Korg’s iconic Mono/Poly synthesizer comes to iOS

Korg has dropped possibly one of the most popular synths from its back catalogue on the App Store.

The four-VCO Mono/Poly was originally released in 1981 with a dedicated envelope generator for the VCF, and also sync and cross-modulation. This particularly laid the foundations for synth’s reputation as quite the monster.

Fast forward 36 years and Korg has reimagined the Mono/Poly in iOS form utilising its own Component Modeling Technology.

Although many would argue that a new hardware version would be preferable, this new softsynth is definitely a worthy addition to Japanese firm’s growing iOS synth range, not least for it’s inclusion in Korg Gadget - under the moniker of ‘Montpelier’ (a Gadget for Mac version will be available before the year is out).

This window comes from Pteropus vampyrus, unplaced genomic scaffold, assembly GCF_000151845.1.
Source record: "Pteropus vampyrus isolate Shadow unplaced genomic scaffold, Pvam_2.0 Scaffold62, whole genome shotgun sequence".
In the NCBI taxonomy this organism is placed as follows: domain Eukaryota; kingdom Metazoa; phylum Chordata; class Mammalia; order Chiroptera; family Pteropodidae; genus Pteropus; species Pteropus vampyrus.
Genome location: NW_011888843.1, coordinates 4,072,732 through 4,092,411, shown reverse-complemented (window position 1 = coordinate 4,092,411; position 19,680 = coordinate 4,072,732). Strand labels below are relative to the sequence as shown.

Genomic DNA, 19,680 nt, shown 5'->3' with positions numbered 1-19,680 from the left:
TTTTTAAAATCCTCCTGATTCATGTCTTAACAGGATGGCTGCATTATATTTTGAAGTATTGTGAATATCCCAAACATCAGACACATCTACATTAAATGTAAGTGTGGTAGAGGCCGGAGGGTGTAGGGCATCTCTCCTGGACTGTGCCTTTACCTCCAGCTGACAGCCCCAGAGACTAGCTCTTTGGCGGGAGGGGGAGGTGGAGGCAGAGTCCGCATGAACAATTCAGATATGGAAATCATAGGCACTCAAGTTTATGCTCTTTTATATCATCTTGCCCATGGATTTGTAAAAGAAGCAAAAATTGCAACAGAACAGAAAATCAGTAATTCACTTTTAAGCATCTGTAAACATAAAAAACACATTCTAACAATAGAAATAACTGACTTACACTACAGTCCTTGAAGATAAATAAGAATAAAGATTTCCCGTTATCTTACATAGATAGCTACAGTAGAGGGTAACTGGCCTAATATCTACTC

Just like the original, the new iOS version retains the synth’s unique monophonic and polyphonic playing modes.

Screen real estate is managed by flipping between various modes including the main synth & key assign screens and the virtual patch & effect screens. There’s also the added bonus of the Kaoss Pad making its way into the proceedings too.

As for the sound design potential of this iOS synth, you’re furnished with eight virtual patches, with 159 modulation sources such as MG, EG, velocity, and keyboard tracking that can be used to modulate 35 destinations such as oscillator pitch, level, filter, MG, and EG. 

Two multi-effect units are also provided and you get 128 preset sounds, with a further 128 sounds also available as an in-app purchase. 

Mono/Poly is priced at $19.99/£19.99 on the Apple App store. Check out the Korg website for more information.

Simon Arblaster
Video Producer & Reviews Editor

I take care of the reviews on MusicRadar and Future Music magazine, though can sometimes be spotted in front of a camera talking little sense in the presence of real musicians. For the past 30 years, I have been unable to decide on which instrument to master, so haven't bothered. Currently, a lover of all things high-gain in the guitar stakes and never one to resist churning out sub-standard funky breaks, the likes of which you'll never hear.

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